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10 Years After Floodwall Franklinton Renewal Slowly Moves Forward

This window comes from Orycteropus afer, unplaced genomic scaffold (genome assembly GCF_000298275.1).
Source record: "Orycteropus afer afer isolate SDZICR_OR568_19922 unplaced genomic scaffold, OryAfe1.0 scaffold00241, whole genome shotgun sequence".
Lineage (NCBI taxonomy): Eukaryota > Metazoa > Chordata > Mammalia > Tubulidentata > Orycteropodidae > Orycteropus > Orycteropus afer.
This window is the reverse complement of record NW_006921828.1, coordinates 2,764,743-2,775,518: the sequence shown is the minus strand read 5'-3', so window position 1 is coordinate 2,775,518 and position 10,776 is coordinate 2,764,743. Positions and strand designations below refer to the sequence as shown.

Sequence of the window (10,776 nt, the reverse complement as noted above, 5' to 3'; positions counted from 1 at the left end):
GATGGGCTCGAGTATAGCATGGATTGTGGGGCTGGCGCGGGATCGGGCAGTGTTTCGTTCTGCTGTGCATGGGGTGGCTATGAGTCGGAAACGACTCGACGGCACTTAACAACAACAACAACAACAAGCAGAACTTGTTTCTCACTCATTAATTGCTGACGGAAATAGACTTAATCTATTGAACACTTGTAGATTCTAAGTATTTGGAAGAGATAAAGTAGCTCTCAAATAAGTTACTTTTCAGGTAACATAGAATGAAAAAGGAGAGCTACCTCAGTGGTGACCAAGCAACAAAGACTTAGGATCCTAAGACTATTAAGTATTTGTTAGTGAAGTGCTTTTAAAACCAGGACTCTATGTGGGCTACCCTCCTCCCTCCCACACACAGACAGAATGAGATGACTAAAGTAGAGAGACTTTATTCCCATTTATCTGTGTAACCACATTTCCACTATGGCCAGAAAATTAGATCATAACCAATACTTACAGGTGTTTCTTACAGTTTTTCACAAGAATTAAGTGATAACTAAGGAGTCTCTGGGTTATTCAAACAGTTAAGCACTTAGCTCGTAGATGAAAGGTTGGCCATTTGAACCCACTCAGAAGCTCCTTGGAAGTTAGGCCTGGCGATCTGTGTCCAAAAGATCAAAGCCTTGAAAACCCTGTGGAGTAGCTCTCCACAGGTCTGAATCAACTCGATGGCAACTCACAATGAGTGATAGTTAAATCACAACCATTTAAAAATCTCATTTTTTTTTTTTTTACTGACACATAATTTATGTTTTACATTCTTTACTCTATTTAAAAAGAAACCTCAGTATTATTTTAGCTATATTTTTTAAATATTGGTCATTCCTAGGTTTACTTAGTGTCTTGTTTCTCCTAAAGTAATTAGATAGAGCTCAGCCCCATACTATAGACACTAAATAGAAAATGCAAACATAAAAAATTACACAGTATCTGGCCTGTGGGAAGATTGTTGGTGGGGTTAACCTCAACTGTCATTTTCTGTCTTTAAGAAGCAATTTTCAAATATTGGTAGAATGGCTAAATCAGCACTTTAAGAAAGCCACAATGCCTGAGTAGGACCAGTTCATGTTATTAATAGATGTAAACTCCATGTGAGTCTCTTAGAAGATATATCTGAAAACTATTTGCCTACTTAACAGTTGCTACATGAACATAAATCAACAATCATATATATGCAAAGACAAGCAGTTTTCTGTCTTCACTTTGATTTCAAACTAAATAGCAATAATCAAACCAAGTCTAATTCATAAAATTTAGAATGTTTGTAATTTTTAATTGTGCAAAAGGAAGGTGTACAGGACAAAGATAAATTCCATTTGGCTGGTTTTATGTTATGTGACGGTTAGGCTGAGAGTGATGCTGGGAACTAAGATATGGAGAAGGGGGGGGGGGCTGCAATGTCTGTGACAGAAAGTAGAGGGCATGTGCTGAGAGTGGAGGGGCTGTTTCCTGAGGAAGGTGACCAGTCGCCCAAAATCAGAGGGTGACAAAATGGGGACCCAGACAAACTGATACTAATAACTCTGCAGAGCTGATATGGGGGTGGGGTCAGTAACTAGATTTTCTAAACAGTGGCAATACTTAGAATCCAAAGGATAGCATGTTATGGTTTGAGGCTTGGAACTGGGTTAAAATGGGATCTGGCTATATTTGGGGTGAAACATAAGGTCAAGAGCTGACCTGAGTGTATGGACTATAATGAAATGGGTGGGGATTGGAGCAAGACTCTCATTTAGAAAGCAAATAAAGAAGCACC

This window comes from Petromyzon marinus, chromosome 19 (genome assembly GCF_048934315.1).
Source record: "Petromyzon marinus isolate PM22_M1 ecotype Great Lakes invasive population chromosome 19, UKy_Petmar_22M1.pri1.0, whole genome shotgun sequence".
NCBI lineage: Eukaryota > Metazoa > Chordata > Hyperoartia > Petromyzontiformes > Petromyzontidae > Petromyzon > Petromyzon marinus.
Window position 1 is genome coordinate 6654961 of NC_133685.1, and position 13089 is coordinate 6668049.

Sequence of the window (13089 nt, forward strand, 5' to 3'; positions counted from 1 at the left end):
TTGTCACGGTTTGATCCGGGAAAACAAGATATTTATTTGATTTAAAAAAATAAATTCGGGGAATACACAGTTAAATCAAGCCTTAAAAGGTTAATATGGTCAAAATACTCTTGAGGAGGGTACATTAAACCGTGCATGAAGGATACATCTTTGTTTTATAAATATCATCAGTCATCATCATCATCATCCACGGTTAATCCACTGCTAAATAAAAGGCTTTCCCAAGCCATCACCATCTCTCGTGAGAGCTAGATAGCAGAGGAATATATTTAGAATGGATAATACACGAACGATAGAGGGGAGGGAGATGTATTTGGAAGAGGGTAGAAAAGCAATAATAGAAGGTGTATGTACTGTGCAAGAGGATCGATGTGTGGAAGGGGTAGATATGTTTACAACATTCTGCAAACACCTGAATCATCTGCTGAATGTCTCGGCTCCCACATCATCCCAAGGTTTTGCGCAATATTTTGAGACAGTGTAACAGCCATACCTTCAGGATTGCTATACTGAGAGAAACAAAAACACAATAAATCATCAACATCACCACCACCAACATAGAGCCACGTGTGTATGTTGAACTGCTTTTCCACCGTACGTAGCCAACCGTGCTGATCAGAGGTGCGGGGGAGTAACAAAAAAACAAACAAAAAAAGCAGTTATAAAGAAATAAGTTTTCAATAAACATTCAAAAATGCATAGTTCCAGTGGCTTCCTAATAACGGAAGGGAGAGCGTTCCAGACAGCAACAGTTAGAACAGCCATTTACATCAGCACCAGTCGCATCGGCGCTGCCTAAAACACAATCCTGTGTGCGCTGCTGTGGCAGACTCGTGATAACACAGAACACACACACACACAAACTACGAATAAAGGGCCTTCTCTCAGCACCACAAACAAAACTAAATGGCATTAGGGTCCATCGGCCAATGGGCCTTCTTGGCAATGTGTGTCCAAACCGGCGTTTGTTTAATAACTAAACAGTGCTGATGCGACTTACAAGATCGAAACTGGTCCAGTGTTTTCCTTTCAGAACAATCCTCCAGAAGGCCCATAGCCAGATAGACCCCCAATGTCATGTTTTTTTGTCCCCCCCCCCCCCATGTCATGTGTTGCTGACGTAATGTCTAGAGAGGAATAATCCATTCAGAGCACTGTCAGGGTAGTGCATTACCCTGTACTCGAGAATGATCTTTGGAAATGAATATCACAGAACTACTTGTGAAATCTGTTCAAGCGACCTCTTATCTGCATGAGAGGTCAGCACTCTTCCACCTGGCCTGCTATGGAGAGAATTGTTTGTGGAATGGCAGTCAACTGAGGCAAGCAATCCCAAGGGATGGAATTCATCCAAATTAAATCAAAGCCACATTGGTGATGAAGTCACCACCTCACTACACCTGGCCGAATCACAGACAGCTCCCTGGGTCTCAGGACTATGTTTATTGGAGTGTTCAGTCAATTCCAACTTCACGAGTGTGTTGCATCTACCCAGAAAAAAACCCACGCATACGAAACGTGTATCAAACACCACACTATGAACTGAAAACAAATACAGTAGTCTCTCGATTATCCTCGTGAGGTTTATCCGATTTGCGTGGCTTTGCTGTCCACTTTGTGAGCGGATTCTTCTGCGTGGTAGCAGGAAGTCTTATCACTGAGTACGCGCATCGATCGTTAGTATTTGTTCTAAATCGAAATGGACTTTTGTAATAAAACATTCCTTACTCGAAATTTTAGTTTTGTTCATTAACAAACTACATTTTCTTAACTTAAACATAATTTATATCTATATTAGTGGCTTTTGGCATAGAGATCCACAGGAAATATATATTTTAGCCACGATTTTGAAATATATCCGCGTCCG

It’s been almost ten years since a floodwall was completed in Franklinton. For a struggling neighborhood that experienced devastating floods, city and community leaders thought the floodwall was the key to revitalizing the area. But WOSU reports the multi-million dollar efforts have not advanced as quickly as some had hoped. “The floodwall was that first point at which people started to see hope again in the community,â€? Jeff Mohrman said. Mohrman, assistant director of the Franklinton Development Association, lives on Martin Avenue, one of three streets the association placed its focus for redevelopment with a mix of local and federal funds. During the past five years, government has invested more than $2.5 million in the Franklinton area. In 2007, as the neighborhood began to improve aesthetically, Mohrman said, “home values were starting to sell for $100,000, $115,000, which we hadn’t seen that down here in Franklinton for a very long time.â€? Then the economy tanked. The recession caused some private renewal projects to stall. Neighborhood residents lost their jobs. And banks foreclosed on homes. “The downturn in 2008, 2009 obviously was a huge hurdle to overcome," Mohrman said. Franklinton still struggles to recover the gains it made before the downturn. Vacant homes remain boarded up on almost every street. The city counts about 500 abandoned homes. But improvement efforts continue; in all, 155 homes have been built or rehabbed over the past decade. And Mohrman said they are a great value for people who can visualize the future of the neighborhood. “Recognizing that you are getting, especially in these revitalized houses, sometimes two to one, three to one for your money." Vivian Blair rents one of the rehabbed homes on Martin Avenue. On a recent Wednesday morning she rakes her lawn. Blair, who is retired from Mount Carmel Hospital, is a longtime Franklinton resident. “I like it here. One of the best places I’ve lived in Columbus to tell you the truth, Blair said. Despite the area’s crime, Blair takes walks around the neighborhood, and she says she feels safe. And she encourages people to ignore what she calls “rumorsâ€? about Franklinton. “Check it out. Check it out and see what we’re really all about.â€? So we did check it out. We went to Avondale Avenue, just a few streets southwest of the well-kempt lawns of Martin Avenue. There, just a couple blocks away, the scene is much different. Some of the lawns are overgrown. Trash and children’s toys litter yards. There are some vacant and boarded up houses, some of which are a canvas for graffiti. And just a block or so away on West State Street, a man who’s updating his home says he will move away as soon as the work is complete. He declined to be recorded, but he told us crime and disrespectful neighbors are the main reasons for his decision to leave Franklinton. He said, “you can’t get any peace.â€? And this is part of the challenge Franklinton faces...how to convince people to move to the area before renewal efforts have matured; how to revitalize the area without displacing its lowest income residents? “There may be a larger concentration of petty theft and vandalism down there. There may be some culture issues people don’t recognize when they move here," Mohrman said. "But we try to make people aware of those early on so it’s not a sticker shock, you know, so they don’t move in like, ‘oh my goodness;’ come in with eyes wide open.â€? Franklinton’s close vicinity to downtown, though, is an asset. But unlike German Village or Victorian Village, which also went through renaissances, Franklinton’s housing stock is not on par with those two communities. “We understand that the bones of the houses here are not of the same quality of that they are in other neighborhoods. And, yes, that is a hindrance," Mohrman said. Norwood “Buzzâ€? Thomas is a realtor for Coldwell Banker King Thompson. Thomas has been in the industry for 30 years. And for him, the low quality housing stock is not the area’s biggest disadvantage. Thomas’ work currently focuses on the area around Children’s hospital, a community also going through a renewal. “The development is being supported by a corporate standpoint by Children’s hospital. Children’s Hospital has the desire to be the number one children’s hospital in the country," Thomas said. "So they have invested a lot of dollars and cents. Franklinton has yet to establish that relationship as I see it in getting that kind of corporate support.â€? It’s tough to sell a house in Franklinton. Thomas said homes for sale are not heavily marketed. “Most people who list houses in Franklinton never have open houses as they do in other neighborhoods. People don’t come," Thomas noted. Many of the Franklinton home sales are done so by word of mouth. Regardless of its disadvantages, though, Thomas is optimistic Franklinton can be a thriving community. “Victorian Village is one of a kind. The Short North is one of a kind," he said. "I think Franklinton having a unique vision is great. All that does is it gives Columbus additional flavor.â€? For Franklinton Development Association’s Jeff Mohrman, he wants Franklinton to just be Franklinton. “And everything that comes with that from the historical roots of the neighborhood to the worker mentality, the middle-class neighborhood that has good schools that allows for good homeownership but that isn’t unaffordable," Mohrman said. "And really just give people that already live here a better place to live.â€? With the housing market and economy stabilizing, a lot is planned for Franklinton in the coming years. Local artists are targeting the area’s low rents. Some of them have set up shop in old warehouses, hoping Franklinton becomes the city’s next arts district. In 2013, a new public middle school will open along with a new charter high school. And the development association plans to raze about 100 vacant homes through 2015.